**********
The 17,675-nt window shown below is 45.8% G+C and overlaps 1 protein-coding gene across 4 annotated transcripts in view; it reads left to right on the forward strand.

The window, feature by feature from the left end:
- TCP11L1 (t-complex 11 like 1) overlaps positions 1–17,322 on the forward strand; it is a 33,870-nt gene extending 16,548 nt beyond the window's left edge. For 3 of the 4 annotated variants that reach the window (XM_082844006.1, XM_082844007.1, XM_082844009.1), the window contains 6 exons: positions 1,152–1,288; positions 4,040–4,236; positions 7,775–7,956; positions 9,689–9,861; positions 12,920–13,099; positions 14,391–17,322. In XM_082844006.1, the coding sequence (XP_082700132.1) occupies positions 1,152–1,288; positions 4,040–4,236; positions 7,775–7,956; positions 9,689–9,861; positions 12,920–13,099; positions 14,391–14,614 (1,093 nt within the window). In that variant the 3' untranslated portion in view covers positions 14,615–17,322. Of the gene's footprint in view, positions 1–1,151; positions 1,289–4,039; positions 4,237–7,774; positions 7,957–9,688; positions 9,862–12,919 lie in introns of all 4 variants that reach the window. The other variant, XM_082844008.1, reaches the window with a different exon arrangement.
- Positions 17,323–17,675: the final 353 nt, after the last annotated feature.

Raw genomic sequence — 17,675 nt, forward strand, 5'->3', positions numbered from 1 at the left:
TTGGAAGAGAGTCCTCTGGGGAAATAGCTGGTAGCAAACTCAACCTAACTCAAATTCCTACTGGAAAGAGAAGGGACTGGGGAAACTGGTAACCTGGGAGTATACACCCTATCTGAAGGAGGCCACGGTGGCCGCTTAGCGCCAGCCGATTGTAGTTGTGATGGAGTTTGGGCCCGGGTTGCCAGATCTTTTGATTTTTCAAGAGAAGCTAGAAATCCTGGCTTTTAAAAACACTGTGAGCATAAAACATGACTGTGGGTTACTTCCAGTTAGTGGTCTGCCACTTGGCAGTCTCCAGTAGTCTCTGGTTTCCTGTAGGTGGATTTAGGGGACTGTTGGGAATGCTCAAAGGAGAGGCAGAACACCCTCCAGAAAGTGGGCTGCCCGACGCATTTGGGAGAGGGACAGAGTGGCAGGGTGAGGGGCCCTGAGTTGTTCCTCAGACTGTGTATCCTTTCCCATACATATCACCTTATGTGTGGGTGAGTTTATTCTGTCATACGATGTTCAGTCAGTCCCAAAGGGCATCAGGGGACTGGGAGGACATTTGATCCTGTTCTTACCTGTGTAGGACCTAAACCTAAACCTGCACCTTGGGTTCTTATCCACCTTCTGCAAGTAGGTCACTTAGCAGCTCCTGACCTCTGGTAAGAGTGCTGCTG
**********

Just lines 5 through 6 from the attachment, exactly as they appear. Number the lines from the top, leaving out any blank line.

Raw genomic sequence — 17,675 nt, forward strand, 5'->3', positions numbered from 1 at the left:
TTGGAAGAGAGTCCTCTGGGGAAATAGCTGGTAGCAAACTCAACCTAACTCAAATTCCTACTGGAAAGAGAAGGGACTGGGGAAACTGGTAACCTGGGAGTATACACCCTATCTGAAGGAGGCCACGGTGGCCGCTTAGCGCCAGCCGATTGTAGTTGTGATGGAGTTTGGGCCCGGGTTGCCAGATCTTTTGATTTTTCAAGAGAAGCTAGAAATCCTGGCTTTTAAAAACACTGTGAGCATAAAACATGACTGTGGGTTACTTCCAGTTAGTGGTCTGCCACTTGGCAGTCTCCAGTAGTCTCTGGTTTCCTGTAGGTGGATTTAGGGGACTGTTGGGAATGCTCAAAGGAGAGGCAGAACACCCTCCAGAAAGTGGGCTGCCCGACGCATTTGGGAGAGGGACAGAGTGGCAGGGTGAGGGGCCCTGAGTTGTTCCTCAGACTGTGTATCCTTTCCCATACATATCACCTTATGTGTGGGTGAGTTTATTCTGTCATACGATGTTCAGTCAGTCCCAAAGGGCATCAGGGGACTGGGAGGACATTTGATCCTGTTCTTACCTGTGTAGGACCTAAACCTAAACCTGCACCTTGGGTTCTTATCCACCTTCTGCAAGTAGGTCACTTAGCAGCTCCTGACCTCTGGTAAGAGTGCTGCTG